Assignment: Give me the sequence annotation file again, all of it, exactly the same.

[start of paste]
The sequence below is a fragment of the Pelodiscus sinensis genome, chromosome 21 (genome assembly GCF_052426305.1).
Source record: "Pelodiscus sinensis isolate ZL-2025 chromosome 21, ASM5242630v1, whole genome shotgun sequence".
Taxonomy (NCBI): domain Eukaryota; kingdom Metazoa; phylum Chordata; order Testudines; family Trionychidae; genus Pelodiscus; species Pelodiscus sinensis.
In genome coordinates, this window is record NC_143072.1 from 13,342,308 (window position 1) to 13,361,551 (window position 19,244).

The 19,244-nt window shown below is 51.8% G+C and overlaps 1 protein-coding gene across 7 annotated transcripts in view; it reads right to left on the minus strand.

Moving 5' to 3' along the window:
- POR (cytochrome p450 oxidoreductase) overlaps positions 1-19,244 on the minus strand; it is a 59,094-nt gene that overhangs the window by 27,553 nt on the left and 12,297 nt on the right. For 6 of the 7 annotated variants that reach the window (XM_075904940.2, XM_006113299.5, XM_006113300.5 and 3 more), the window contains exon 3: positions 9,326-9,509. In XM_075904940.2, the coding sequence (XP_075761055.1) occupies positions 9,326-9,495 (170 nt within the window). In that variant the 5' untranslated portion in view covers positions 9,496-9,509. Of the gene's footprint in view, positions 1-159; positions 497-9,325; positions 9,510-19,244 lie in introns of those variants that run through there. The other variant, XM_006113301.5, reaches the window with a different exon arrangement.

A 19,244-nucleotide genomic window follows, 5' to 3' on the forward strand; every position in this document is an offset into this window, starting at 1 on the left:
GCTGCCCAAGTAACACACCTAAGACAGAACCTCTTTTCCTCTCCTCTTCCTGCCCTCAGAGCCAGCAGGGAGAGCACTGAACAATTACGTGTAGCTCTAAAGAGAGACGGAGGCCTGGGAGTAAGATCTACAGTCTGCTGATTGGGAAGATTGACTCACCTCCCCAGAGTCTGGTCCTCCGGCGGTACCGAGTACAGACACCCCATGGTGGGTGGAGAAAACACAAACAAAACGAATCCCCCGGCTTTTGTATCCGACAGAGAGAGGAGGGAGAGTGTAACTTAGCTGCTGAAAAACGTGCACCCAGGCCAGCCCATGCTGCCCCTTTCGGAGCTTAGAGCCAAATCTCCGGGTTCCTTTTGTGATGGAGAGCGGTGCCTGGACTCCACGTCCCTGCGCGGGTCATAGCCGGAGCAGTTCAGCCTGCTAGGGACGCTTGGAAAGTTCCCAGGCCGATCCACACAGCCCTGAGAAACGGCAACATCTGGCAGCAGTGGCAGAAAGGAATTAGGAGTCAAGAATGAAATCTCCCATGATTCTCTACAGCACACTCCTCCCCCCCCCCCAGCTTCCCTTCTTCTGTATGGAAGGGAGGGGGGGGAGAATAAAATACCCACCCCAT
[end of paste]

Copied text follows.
The sequence below is a fragment of the Pelodiscus sinensis genome, chromosome 21 (genome assembly GCF_052426305.1).
Source record: "Pelodiscus sinensis isolate ZL-2025 chromosome 21, ASM5242630v1, whole genome shotgun sequence".
Taxonomy (NCBI): domain Eukaryota; kingdom Metazoa; phylum Chordata; order Testudines; family Trionychidae; genus Pelodiscus; species Pelodiscus sinensis.
In genome coordinates, this window is record NC_143072.1 from 13,342,308 (window position 1) to 13,361,551 (window position 19,244).

The 19,244-nt window shown below is 51.8% G+C and overlaps 1 protein-coding gene across 7 annotated transcripts in view; it reads right to left on the minus strand.

Moving 5' to 3' along the window:
- POR (cytochrome p450 oxidoreductase) overlaps positions 1-19,244 on the minus strand; it is a 59,094-nt gene that overhangs the window by 27,553 nt on the left and 12,297 nt on the right. For 6 of the 7 annotated variants that reach the window (XM_075904940.2, XM_006113299.5, XM_006113300.5 and 3 more), the window contains exon 3: positions 9,326-9,509. In XM_075904940.2, the coding sequence (XP_075761055.1) occupies positions 9,326-9,495 (170 nt within the window). In that variant the 5' untranslated portion in view covers positions 9,496-9,509. Of the gene's footprint in view, positions 1-159; positions 497-9,325; positions 9,510-19,244 lie in introns of those variants that run through there. The other variant, XM_006113301.5, reaches the window with a different exon arrangement.

A 19,244-nucleotide genomic window follows, 5' to 3' on the forward strand; every position in this document is an offset into this window, starting at 1 on the left:
GCTGCCCAAGTAACACACCTAAGACAGAACCTCTTTTCCTCTCCTCTTCCTGCCCTCAGAGCCAGCAGGGAGAGCACTGAACAATTACGTGTAGCTCTAAAGAGAGACGGAGGCCTGGGAGTAAGATCTACAGTCTGCTGATTGGGAAGATTGACTCACCTCCCCAGAGTCTGGTCCTCCGGCGGTACCGAGTACAGACACCCCATGGTGGGTGGAGAAAACACAAACAAAACGAATCCCCCGGCTTTTGTATCCGACAGAGAGAGGAGGGAGAGTGTAACTTAGCTGCTGAAAAACGTGCACCCAGGCCAGCCCATGCTGCCCCTTTCGGAGCTTAGAGCCAAATCTCCGGGTTCCTTTTGTGATGGAGAGCGGTGCCTGGACTCCACGTCCCTGCGCGGGTCATAGCCGGAGCAGTTCAGCCTGCTAGGGACGCTTGGAAAGTTCCCAGGCCGATCCACACAGCCCTGAGAAACGGCAACATCTGGCAGCAGTGGCAGAAAGGAATTAGGAGTCAAGAATGAAATCTCCCATGATTCTCTACAGCACACTCCTCCCCCCCCCCCAGCTTCCCTTCTTCTGTATGGAAGGGAGGGGGGGGAGAATAAAATACCCACCCCAT